series 7 & 63 help

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cvaria's picture
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I recently approached quest securities for sponsorship and they told me to get my books and $1100 to get on board.  *what are the best books to get and where do i get them?*is there any way to circumvent the 1100?

pretzelhead's picture
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Apply to a real firm.  They'll pay.

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cvaria wrote:I recently approached quest securities for sponsorship and they told me to get my books and $1100 to get on board.  *what are the best books to get and where do i get them?*is there any way to circumvent the 1100?
I'll give you a discount.  I'm independent, give me $950 and I'll get you licensed.  Give me a list of all of your contacts, friends, and family with at least $100k to invest.  PM with that list as soon as possible.  Thanks.

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Please don't do anything right now.  You are likely about to make a terrible mistake.
Why do you want to get registered?  What do you know about this business?  Why do you want Quest to sponsor you? 
Help us help you.

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OldLady wrote:Please don't do anything right now.  You are likely about to make a terrible mistake.
Why do you want to get registered?  What do you know about this business?  Why do you want Quest to sponsor you? 
Help us help you.I'm doing it on my own because I've been trying to break in to the field since I graduated last year with no success.   I go to interviews and the firms refuse to sponses me for the 7 & 63.  they offer tuition reimbursement but  no sponsorship.   I remember  getting called for an interview with T. Rowe Price and specifically asking  if the job would offer  sponsorship  for the two licenses, the HR rep said sure, then  later- sitting i mentioned it and they said they don't do that.  I want to earn money dealing in securities and later move into compliance.  Quest came up while I was asking around and I approached them.   I'm very tired of waiting for someone to tell me that I'm good enough to make money.. I know  I am.  ...(with a little coaching).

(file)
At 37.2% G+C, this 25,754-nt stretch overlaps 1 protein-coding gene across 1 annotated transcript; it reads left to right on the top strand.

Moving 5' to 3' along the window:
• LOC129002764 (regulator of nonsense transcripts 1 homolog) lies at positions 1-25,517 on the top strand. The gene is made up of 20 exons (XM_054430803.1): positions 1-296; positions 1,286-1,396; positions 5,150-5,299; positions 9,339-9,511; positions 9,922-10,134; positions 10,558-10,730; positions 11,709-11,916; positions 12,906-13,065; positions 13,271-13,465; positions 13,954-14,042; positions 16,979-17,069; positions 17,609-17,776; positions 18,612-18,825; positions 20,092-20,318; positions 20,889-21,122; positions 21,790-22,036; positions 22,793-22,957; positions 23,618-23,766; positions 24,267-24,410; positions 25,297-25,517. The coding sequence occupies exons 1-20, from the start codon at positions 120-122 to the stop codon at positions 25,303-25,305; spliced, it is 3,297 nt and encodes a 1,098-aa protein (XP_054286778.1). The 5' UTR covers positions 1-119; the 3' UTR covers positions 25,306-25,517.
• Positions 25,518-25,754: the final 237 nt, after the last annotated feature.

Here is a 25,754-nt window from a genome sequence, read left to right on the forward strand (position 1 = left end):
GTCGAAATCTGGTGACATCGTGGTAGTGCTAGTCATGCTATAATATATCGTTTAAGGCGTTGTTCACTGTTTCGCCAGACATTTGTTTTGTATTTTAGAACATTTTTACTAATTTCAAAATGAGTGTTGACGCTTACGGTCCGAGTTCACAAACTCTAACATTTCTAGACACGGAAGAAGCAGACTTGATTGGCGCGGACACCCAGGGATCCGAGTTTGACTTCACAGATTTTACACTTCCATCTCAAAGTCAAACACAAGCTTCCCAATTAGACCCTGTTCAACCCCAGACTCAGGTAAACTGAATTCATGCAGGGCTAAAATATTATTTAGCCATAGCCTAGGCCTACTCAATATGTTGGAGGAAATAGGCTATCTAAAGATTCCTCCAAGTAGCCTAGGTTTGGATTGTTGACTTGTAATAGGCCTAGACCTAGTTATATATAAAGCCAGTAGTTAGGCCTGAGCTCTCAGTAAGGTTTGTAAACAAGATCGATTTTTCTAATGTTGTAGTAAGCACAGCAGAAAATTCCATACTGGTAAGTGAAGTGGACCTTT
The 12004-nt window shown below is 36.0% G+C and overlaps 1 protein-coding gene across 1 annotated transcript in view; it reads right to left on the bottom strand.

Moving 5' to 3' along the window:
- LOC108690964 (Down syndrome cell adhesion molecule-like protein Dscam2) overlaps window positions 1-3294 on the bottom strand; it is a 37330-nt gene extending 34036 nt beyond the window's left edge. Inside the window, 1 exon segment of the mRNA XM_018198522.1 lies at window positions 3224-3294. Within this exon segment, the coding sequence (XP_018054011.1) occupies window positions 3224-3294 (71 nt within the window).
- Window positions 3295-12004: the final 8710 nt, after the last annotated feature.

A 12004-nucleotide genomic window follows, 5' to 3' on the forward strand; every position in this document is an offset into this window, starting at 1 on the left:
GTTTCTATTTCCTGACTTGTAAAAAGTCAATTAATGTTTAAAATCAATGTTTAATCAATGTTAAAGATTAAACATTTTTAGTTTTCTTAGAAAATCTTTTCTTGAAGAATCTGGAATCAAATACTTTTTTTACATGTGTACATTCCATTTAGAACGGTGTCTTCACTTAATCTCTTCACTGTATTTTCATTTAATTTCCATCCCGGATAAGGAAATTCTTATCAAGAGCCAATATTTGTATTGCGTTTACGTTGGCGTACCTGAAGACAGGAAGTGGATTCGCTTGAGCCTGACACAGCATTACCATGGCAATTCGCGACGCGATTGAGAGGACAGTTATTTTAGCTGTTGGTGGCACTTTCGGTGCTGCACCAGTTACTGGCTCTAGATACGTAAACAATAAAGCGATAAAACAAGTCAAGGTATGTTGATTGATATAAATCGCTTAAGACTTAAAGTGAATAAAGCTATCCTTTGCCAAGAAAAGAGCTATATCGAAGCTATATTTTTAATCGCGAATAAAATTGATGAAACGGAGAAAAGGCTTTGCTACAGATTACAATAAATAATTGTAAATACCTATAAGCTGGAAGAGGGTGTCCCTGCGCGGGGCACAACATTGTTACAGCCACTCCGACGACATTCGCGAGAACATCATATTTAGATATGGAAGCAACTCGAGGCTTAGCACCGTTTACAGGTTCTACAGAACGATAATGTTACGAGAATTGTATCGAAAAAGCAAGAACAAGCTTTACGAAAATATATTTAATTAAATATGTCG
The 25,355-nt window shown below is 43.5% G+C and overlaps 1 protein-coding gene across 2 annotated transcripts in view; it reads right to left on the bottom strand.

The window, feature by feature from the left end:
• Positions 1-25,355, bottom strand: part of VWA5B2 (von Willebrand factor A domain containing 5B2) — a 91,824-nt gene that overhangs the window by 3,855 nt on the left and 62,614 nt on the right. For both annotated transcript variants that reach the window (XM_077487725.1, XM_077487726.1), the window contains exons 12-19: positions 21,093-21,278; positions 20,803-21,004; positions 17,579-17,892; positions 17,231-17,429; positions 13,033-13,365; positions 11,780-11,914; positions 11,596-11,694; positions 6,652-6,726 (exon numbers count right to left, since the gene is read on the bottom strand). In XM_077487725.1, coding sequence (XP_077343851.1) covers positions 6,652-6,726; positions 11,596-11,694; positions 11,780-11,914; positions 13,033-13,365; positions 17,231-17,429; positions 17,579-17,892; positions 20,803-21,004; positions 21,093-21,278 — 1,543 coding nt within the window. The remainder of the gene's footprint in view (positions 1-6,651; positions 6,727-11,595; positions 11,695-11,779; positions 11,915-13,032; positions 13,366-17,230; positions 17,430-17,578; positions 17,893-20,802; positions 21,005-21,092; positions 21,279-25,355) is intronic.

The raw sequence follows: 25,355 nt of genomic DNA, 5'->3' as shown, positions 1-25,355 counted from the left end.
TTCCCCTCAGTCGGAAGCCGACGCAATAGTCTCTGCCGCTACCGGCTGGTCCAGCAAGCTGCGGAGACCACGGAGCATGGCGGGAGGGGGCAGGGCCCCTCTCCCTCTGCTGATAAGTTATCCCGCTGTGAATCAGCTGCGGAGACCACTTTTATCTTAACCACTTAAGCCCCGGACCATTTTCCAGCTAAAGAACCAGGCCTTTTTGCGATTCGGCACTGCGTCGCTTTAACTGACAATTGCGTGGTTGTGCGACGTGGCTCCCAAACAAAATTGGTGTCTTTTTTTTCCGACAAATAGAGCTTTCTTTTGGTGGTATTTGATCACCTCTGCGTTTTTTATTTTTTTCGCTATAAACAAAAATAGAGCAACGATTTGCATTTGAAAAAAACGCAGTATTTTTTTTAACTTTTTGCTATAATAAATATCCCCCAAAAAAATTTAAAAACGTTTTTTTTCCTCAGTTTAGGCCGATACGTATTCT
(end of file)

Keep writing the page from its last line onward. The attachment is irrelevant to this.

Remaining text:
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cvaria wrote: OldLady wrote:
Please don't do anything right now.  You are likely about to make a terrible mistake.
Why do you want to get registered?  What do you know about this business?  Why do you want Quest to sponsor you? 
Help us help you.
I'm doing it on my own because I've been trying to break in to the field since I graduated last year with no success.   I go to interviews and the firms refuse to sponses me for the 7 & 63.  they offer tuition reimbursement but  no sponsorship.   I remember  getting called for an interview with T. Rowe Price and specifically asking  if the job would offer  sponsorship  for the two licenses, the HR rep said sure, then  later- sitting i mentioned it and they said they don't do that.  I want to earn money dealing in securities and later move into compliance.  Quest came up while I was asking around and I approached them.   I'm very tired of waiting for someone to tell me that I'm good enough to make money.. I know  I am.  ...(with a little coaching).
All the big firms will pay for the licenses.  Maybe it's your approach in the interview.  Don't even ask them about "sponsorship" or tuition assistence, etc.  Tell them you want to become an FA.  Tell them that you have a very large natural network of wealthy individuals (you do, right?). 
One problem is that you might be too young in their eyes.  It's pretty hard to convince HNW individuals that you know what you're doing when you look like you just took off your cap and gown.  You may need to go get sales experience elsewhere and then come back in a few years.

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Cvaria-
You mentioned that you want to be an FA and then go into Compliance? Why not try going into Compliance, first? Just about any Compliance position needs a 7 and 63 and most will need more licenses like a Series 24. Compliance is HUGE now and there are a lot of open positions and it just might be a good starting point, because they will pay for your tests.